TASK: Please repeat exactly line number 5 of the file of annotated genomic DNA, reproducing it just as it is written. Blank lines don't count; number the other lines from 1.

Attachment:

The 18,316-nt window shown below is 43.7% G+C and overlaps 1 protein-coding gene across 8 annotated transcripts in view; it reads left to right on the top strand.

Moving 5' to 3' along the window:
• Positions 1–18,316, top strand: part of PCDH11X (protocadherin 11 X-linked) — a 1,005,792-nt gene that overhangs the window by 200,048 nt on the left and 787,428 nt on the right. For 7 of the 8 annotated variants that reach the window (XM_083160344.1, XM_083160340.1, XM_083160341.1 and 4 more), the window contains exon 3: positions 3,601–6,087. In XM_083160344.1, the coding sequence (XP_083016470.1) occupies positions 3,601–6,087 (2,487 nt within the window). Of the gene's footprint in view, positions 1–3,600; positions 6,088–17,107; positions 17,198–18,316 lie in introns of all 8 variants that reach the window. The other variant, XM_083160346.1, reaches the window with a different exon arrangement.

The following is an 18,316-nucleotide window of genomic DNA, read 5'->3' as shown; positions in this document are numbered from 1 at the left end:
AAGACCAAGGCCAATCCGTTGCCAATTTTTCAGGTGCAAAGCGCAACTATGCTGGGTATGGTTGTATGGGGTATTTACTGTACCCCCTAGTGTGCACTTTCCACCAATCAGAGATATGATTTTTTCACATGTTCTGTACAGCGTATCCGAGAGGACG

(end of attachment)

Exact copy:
AAGACCAAGGCCAATCCGTTGCCAATTTTTCAGGTGCAAAGCGCAACTATGCTGGGTATGGTTGTATGGGGTATTTACTGTACCCCCTAGTGTGCACTTTCCACCAATCAGAGATATGATTTTTTCACATGTTCTGTACAGCGTATCCGAGAGGACG